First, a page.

Not wanting to be pigeon-holed, Bob Holroyd has long pioneered music that crosses musical and cultural boundaries, and as a result his music is spiced with influences from all corners of the globe. He has worked with artists as diverse as Yusuf Islam, Coldcut, Nitin Sawhney and the Bushmen of the Kalahari, and has released six critically acclaimed albums to date.
Bob Holroyd in the studio - Photo credit Simon Painter
His new album 'Afterglow' takes this musical journey in quite a different direction, occupying a space somewhere between new classical and minimalism. Dispensing completely with drums or percussion of any kind, it is a work composed and constructed from live and treated piano, cello, trumpet and guitar loops to produce a series of ambient textures and intimate spaces that unfold over time, layer by layer.
Each of the 12 tracks are initially live recordings which have then been processed in various ways to create new versions of themselves. Some have been sampled and played out of their natural register, others have had a small section sampled and played repetitively to create a starting loop from which the rest of the track has been built.
Sometimes a recording of one instrument has been taken from the track it was originally played on and detuned to 'fit' another piece. All these layers and performances have then been used as 'instruments' in their own right to compose the finished works.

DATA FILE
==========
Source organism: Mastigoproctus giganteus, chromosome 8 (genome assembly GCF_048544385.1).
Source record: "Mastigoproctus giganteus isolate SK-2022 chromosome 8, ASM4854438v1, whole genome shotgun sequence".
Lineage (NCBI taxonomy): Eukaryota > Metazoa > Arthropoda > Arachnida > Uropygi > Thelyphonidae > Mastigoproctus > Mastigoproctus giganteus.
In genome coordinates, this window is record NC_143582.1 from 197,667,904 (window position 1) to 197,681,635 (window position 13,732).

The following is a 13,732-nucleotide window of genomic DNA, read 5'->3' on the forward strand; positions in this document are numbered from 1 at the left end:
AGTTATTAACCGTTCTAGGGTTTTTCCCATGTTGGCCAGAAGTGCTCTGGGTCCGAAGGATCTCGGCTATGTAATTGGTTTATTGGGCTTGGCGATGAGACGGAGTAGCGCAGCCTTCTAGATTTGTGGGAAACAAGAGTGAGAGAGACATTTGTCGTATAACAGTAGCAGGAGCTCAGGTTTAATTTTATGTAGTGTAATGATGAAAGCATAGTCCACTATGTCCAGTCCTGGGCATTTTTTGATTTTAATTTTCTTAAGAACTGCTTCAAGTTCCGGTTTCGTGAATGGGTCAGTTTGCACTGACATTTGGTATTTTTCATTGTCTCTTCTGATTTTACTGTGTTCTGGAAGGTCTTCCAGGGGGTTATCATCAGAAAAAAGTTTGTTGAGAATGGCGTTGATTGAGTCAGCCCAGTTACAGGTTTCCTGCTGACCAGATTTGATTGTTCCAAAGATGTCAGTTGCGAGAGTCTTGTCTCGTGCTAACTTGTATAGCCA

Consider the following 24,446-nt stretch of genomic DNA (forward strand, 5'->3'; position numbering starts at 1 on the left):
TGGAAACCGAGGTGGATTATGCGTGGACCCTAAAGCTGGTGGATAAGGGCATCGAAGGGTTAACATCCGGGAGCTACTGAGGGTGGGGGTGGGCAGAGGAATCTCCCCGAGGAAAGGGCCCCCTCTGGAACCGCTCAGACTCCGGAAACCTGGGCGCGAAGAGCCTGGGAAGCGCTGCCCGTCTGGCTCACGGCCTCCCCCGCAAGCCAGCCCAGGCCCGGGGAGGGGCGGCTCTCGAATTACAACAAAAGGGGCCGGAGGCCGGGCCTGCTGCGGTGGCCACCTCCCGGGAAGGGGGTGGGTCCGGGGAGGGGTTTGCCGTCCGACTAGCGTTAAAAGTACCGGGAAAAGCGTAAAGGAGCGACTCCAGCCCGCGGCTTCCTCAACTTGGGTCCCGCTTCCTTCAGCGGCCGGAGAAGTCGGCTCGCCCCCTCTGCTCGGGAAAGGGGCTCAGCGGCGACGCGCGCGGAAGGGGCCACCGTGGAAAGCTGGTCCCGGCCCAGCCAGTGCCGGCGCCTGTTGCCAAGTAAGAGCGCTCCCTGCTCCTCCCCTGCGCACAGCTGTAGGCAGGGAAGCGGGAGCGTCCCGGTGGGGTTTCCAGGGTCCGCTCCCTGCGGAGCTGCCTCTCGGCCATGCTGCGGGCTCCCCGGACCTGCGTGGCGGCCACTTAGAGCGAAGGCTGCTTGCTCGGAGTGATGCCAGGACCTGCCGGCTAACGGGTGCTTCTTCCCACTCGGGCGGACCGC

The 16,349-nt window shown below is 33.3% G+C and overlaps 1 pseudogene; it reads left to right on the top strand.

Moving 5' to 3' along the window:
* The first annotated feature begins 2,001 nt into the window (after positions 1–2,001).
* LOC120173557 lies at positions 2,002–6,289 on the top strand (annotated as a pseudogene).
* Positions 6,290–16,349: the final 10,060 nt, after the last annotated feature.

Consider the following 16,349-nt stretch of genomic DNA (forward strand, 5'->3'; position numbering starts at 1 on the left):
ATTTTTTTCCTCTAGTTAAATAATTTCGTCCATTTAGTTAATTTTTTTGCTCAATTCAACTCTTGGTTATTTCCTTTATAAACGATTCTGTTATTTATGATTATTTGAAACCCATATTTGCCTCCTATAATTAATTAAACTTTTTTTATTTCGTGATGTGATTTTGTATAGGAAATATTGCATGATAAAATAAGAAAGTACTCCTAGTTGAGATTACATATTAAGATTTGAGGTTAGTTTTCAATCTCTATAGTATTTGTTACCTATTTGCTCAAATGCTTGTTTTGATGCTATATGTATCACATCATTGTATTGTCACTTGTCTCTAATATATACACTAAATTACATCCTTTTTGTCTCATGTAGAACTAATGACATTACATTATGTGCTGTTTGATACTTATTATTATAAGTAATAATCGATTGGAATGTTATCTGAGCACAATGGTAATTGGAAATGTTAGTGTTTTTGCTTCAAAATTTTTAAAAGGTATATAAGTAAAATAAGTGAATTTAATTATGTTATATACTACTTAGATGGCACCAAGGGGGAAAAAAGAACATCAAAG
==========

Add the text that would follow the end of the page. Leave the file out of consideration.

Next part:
Bob Holroyd - Photo credit Rob Wilkinson
Bob Holroyd's earlier albums were very much inspired by travelling, and influenced by the new sounds, cultures and musical styles encountered as a result. However, ' Afterglow ' is a much more introspective work about personal exploration and as a result has it's emphasis on the feelings and spaces within rather than external sources.
“I wanted 'Afterglow' to have a more organic, real feel to it than some of my previous albums.” says Holroyd “Although there has been quite a lot of subtle studio processing to produce the finished sound, in essence all the tracks are live recordings of real musicians playing real instruments, albeit sometimes not how they initially played them.
Musically the album is about the process of working through emotions - exploring the various repeating patterns and multiple layers to see how they can be developed into something deeper and more complete over time. It is these subtle shifts that I have tried to portray; how such seemingly small changes can make huge differences to the way we feel, and how in time, we can move to a new space”.
Find out what Bowers & Wilkins customers and audio enthusiasts are talking about on our blogs, and read in-depth articles in the Sound Lab.
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